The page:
Contrary to a report in yesterday's The Sun, users are not required to input their TV licence details to access the BBC iPlayer. As TV licences are attached to properties rather than individuals, making a user input their licence details would serve no useful purpose at all.

Suppose, just for one fleeting moment, that a user signed into the BBC iPlayer and the BBC somehow, magically, knew that they didn't have a valid TV licence for their home address. What would that prove? Absolutely nothing is the answer.

Of course the BBC wants people to be under the illusion that its all seeing TV licence enforcement regime can spot an unlicensed iPlayer user at a hundred paces. Total bull.

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Wednesday, 26 July 2017

TV Licensing Annual Review 2016-17


The BBC has just published the TV Licensing Annual Review 2016-17.

The Review, as is traditionally the case, includes all manner of "facts" and figures about how the TV licence is administered and enforced. Of course being an official BBC publication, it should be noted that it only includes the "facts" and figures they want people to know about.

The BBC's Head of Revenue Management, Pipa Doubtfire, blogged: "In the past year, TV Licensing collected a record £3.8 billion to fund BBC programmes and services and the number of licences in force reached the highest ever level of 25.8m. Alongside this, we maintained evasion at the very low level of 6 or 7 per cent, meaning around 94 per cent of homes and businesses across the UK are correctly licensed. We’ve also been able to reduce complaints by 50 per cent since 2010/11."

The key highlights for the financial year 2016-17 are as follows:
  • The number of TV licences in force has risen from 25.6m to 25.8m.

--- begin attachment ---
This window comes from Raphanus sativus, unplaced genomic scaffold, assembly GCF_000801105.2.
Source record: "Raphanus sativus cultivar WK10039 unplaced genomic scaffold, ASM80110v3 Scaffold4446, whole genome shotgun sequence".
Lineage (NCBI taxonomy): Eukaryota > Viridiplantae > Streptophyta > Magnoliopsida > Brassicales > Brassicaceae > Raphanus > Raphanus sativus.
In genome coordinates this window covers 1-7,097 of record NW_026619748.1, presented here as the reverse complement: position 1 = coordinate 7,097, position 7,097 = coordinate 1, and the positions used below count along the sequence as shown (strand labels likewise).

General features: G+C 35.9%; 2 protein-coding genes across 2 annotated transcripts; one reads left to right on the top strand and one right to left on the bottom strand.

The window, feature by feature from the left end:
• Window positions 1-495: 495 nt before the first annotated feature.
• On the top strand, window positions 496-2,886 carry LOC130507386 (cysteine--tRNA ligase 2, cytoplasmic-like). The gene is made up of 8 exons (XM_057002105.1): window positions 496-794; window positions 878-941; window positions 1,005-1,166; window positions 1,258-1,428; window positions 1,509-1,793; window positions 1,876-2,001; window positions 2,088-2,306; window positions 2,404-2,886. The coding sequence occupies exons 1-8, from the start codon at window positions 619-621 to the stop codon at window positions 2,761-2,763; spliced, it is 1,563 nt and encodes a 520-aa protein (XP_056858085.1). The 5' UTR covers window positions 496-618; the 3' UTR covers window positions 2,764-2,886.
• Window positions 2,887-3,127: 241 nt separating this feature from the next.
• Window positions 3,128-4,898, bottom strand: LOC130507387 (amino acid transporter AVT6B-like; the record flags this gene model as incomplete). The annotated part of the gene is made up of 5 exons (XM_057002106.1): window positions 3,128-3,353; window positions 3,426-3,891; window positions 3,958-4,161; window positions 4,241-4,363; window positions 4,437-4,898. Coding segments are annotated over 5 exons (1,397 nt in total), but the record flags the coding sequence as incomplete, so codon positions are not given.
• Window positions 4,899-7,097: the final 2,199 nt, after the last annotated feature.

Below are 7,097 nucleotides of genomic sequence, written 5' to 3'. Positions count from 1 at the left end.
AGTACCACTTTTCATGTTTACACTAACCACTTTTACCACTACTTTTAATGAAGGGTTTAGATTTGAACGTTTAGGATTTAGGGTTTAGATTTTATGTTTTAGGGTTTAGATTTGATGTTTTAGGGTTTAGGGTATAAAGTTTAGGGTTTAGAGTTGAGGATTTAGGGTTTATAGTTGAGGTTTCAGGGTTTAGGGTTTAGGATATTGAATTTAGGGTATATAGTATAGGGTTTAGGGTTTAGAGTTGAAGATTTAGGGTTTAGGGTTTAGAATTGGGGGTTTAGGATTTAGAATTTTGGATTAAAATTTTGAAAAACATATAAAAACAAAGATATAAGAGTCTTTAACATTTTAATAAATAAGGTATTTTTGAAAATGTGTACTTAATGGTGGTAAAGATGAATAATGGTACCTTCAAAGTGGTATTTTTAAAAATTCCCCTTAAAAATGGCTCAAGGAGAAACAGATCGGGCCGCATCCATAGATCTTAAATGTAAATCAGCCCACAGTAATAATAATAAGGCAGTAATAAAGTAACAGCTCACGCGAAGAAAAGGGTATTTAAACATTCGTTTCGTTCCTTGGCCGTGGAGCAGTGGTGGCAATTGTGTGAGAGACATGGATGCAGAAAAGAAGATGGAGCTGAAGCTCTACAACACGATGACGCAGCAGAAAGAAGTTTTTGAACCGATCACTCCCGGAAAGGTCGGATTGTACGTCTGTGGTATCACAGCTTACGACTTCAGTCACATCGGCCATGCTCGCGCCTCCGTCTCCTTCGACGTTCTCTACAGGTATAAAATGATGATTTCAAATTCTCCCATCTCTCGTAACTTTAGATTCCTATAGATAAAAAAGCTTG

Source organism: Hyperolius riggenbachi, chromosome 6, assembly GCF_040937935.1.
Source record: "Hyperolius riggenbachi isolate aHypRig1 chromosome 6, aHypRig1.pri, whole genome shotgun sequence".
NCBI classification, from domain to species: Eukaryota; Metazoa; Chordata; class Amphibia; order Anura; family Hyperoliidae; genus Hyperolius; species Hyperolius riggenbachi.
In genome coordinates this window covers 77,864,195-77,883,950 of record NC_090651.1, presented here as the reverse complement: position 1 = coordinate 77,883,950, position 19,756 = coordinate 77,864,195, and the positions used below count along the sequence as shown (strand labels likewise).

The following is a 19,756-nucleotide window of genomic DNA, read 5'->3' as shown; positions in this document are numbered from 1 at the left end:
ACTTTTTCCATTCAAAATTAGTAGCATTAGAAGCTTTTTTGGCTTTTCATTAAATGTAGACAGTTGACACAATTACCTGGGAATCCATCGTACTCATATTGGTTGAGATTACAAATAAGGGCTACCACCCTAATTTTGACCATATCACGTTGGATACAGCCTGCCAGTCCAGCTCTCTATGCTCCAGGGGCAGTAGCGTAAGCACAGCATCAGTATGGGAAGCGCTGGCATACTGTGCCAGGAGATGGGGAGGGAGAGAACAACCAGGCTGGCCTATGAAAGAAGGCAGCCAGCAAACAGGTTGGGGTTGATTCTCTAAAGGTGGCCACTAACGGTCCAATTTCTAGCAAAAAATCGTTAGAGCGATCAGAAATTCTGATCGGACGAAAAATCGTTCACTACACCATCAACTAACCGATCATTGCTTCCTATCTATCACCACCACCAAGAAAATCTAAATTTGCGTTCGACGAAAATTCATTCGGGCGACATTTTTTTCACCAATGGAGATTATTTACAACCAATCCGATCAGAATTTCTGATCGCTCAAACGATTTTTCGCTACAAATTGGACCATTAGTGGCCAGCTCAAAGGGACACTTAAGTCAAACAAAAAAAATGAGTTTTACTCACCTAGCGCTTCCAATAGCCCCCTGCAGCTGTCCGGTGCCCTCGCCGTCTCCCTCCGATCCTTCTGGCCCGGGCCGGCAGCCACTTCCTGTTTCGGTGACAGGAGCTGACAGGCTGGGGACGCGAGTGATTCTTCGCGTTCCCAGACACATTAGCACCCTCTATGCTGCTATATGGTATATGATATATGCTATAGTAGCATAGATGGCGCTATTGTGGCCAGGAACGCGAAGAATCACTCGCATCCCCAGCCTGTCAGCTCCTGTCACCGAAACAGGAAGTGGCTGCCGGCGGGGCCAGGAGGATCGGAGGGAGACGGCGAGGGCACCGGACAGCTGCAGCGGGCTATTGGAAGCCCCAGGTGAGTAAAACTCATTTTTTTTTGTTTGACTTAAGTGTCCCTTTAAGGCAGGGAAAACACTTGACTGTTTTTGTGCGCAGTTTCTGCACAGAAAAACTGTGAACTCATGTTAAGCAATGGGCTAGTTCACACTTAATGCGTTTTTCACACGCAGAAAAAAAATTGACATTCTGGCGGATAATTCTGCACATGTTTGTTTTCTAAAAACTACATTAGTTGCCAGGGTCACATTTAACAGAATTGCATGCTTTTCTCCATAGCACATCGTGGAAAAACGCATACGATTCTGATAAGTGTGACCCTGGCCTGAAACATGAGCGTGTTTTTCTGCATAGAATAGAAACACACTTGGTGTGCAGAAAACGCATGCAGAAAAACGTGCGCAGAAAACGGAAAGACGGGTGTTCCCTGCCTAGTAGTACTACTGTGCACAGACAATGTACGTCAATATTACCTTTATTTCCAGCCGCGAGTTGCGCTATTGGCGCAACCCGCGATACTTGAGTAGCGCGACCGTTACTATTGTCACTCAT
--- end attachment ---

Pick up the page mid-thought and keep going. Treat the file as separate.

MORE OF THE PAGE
• Licence fee revenue has risen by £44m to £3,787m.
  • The closure of the so-called iPlayer loophole resulted in up to 83,000 extra TV licence sales, which generated an extra £12m in revenue.
  • The cost of collecting the TV licence fee was £82.2m.
  • TV Licensing spent £13.6m on postage costs. Remember that by the BBC's own admission more than 4 in 5 of those letters are destined for properties that do not legally need a TV licence.
  • Estimates put the evasion rate at somewhere between 6-7 per cent, which means 93-94 per cent of properties are considered "correctly licensed" by TV Licensing.
  • Capita TV Licensing goons caught, so they claim, 700 TV licence evaders every day. Given that Capita is about as good at maths as Diane Abbott, you should take that value with a pinch of salt.
  • TV Licensing claims to have caught 256,600 evaders during the year, but we'd highlight that fewer than half of those are actually convicted of TV licence evasion.
  • Almost three-quarters of TV licences are paid for by Direct Debit.
We would be very interested in the number of complaints against TV Licensing. Our suspicion is that the reason the number of complaints is down by 50 per cent (according to Doubtfire) is because TV Licensing makes complaining as arduous as possible.

You can view the full review here.